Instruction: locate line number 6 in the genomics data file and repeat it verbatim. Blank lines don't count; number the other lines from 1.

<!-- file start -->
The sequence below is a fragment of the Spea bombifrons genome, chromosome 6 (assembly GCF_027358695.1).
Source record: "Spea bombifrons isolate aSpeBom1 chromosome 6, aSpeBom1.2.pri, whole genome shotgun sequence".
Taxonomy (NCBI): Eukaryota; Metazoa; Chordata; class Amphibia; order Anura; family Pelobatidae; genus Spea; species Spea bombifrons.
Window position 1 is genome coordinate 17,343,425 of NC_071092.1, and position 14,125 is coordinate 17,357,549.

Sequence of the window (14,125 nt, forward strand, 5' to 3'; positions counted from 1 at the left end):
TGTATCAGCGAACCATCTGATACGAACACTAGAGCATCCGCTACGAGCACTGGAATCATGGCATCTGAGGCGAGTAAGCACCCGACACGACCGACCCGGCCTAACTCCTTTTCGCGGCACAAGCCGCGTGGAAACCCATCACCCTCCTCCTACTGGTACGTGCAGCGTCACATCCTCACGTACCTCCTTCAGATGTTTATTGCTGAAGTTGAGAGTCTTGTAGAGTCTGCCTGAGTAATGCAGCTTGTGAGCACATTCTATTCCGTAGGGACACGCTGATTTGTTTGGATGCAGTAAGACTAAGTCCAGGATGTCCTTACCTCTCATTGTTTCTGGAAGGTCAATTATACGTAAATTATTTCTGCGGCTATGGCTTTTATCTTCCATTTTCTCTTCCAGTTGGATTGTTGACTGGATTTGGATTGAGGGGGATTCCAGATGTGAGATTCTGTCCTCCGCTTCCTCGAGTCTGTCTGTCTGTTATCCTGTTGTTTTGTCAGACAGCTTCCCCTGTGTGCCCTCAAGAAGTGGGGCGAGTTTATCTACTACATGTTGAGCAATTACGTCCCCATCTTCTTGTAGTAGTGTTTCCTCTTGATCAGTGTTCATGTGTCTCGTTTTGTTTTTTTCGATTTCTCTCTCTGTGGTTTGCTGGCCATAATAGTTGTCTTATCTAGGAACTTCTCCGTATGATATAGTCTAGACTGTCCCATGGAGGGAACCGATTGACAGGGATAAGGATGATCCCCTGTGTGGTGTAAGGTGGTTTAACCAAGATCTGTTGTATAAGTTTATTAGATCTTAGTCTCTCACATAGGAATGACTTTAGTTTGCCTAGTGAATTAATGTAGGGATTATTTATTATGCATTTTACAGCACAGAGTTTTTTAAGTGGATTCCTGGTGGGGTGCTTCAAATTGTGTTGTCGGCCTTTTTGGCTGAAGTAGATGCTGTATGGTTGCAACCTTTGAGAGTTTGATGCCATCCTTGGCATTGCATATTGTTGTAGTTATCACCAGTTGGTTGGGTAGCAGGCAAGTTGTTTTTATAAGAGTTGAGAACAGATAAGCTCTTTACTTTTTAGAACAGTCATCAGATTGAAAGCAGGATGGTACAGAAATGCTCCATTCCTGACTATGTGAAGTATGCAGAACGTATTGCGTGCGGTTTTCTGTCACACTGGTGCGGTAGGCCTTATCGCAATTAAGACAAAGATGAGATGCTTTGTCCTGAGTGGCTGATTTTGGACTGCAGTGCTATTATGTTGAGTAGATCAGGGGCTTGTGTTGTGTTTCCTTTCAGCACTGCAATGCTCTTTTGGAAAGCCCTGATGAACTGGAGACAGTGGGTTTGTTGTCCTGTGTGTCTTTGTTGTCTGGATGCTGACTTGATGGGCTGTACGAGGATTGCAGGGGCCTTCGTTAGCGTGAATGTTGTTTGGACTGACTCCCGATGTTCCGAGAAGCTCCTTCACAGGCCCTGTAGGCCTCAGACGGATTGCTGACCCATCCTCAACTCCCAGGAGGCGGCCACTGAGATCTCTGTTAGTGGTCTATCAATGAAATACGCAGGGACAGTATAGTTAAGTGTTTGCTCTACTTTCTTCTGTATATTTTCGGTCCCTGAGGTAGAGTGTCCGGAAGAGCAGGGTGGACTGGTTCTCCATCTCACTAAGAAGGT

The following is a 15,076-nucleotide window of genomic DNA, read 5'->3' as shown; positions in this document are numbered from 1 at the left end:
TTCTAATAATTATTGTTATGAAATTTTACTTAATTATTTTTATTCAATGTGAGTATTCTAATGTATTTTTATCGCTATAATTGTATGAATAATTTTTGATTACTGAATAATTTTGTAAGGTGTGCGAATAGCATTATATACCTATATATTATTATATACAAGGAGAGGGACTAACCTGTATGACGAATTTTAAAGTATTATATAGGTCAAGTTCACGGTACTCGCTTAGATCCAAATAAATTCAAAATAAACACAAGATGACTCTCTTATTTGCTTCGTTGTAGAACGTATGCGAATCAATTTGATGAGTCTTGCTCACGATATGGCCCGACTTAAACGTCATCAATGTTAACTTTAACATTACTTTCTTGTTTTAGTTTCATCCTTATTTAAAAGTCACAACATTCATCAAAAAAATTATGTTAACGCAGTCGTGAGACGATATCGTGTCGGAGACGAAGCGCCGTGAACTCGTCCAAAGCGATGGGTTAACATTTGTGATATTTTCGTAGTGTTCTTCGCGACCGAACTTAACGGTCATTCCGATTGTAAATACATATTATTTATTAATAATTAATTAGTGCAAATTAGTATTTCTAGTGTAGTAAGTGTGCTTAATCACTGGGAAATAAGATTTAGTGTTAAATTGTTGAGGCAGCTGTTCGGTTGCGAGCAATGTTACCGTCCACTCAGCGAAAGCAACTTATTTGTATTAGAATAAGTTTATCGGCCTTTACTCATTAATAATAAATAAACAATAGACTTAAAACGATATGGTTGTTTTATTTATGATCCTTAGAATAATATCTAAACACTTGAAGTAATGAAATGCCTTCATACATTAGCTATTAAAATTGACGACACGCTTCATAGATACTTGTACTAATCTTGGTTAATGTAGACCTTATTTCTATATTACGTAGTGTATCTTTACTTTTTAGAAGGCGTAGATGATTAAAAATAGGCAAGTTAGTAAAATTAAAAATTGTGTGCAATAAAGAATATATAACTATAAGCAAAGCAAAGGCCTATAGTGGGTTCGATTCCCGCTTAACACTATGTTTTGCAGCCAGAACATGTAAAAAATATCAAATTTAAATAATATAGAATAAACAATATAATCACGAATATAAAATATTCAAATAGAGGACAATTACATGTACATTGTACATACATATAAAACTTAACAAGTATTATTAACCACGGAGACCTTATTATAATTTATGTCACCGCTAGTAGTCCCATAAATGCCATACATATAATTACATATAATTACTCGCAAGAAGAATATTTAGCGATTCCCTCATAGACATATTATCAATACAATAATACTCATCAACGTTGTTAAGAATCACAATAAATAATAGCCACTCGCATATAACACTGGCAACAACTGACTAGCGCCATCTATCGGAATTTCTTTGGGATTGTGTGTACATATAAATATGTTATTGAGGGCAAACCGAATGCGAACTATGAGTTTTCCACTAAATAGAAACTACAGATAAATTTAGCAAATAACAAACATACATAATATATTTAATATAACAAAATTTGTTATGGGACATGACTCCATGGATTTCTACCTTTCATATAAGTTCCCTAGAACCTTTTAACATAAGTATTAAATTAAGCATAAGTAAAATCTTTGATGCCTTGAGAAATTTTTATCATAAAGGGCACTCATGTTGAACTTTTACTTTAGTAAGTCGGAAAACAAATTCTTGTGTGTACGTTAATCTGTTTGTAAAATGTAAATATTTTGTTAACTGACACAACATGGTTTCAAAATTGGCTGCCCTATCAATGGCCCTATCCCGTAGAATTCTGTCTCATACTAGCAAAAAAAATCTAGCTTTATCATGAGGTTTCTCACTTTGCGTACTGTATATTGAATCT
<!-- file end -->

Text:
TGTATCAGCGAACCATCTGATACGAACACTAGAGCATCCGCTACGAGCACTGGAATCATGGCATCTGAGGCGAGTAAGCACCCGACACGACCGACCCGGCCTAACTCCTTTTCGCGGCACAAGCCGCGTGGAAACCCATCACCCTCCTCCTACTGGTACGTGCAGCGTCACATCCTCACGTACCTCCTTCAGATGTTTATTGCTGAAGTTGAGAGTCTTGTAGAGTCTGCCTGAGTAATGCAGCTTGTGAGCACATTCTATTCCGTAGGGACACGCTGATTTGTTTGGATGCAGTAAGACTAAGTCCAGGATGTCCTTACCTCTCATTGTTTCTGGAAGGTCAATTATACGTAAATTATTTCTGCGGCTATGGCTTTTATCTTCCATTTTCTCTTCCAGTTGGATTGTTGACTGGATTTGGATTGAGGGGGATTCCAGATGTGAGATTCTGTCCTCCGCTTCCTCGAGTCTGTCTGTCTGTTATCCTGTTGTTTTGTCAGACAGCTTCCCCTGTGTGCCCTCAAGAAGTGGGGCGAGTTTATCTACTACATGTTGAGCAATTACGTCCCCATCTTCTTGTAGTAGTGTTTCCTCTTGATCAGTGTTCATGTGTCTCGTTTTGTTTTTTTCGATTTCTCTCTCTGTGGTTTGCTGGCCATAATAGTTGTCTTATCTAGGAACTTCTCCGTATGATATAGTCTAGACTGTCCCATGGAGGGAACCGATTGACAGGGATAAGGATGATCCCCTGTGTGGTGTAAGGTGGTTTAACCAAGATCTGTTGTATAAGTTTATTAGATCTTAGTCTCTCACATAGGAATGACTTTAGTTTGCCTAGTGAATTAATGTAGGGATTATTTATTATGCATTTTACAGCACAGAGTTTTTTAAGTGGATTCCTGGTGGGGTGCTTCAAATTGTGTTGTCGGCCTTTTTGGCTGAAGTAGATGCTGTATGGTTGCAACCTTTGAGAGTTTGATGCCATCCTTGGCATTGCATATTGTTGTAGTTATCACCAGTTGGTTGGGTAGCAGGCAAGTTGTTTTTATAAGAGTTGAGAACAGATAAGCTCTTTACTTTTTAGAACAGTCATCAGATTGAAAGCAGGATGGTACAGAAATGCTCCATTCCTGACTATGTGAAGTATGCAGAACGTATTGCGTGCGGTTTTCTGTCACACTGGTGCGGTAGGCCTTATCGCAATTAAGACAAAGATGAGATGCTTTGTCCTGAGTGGCTGATTTTGGACTGCAGTGCTATTATGTTGAGTAGATCAGGGGCTTGTGTTGTGTTTCCTTTCAGCACTGCAATGCTCTTTTGGAAAGCCCTGATGAACTGGAGACAGTGGGTTTGTTGTCCTGTGTGTCTTTGTTGTCTGGATGCTGACTTGATGGGCTGTACGAGGATTGCAGGGGCCTTCGTTAGCGTGAATGTTGTTTGGACTGACTCCCGATGTTCCGAGAAGCTCCTTCACAGGCCCTGTAGGCCTCAGACGGATTGCTGACCCATCCTCAACTCCCAGGAGGCGGCCACTGAGATCTCTGTTAGTGGTCTATCAATGAAATACGCAGGGACAGTATAGTTAAGTGTTTGCTCTACTTTCTTCTGTATATTTTCGGTCCCTGAGGTAGAGTGTCCGGAAGAGCAGGGTGGACTGGTTCTCCATCTCACTAAGAAGGT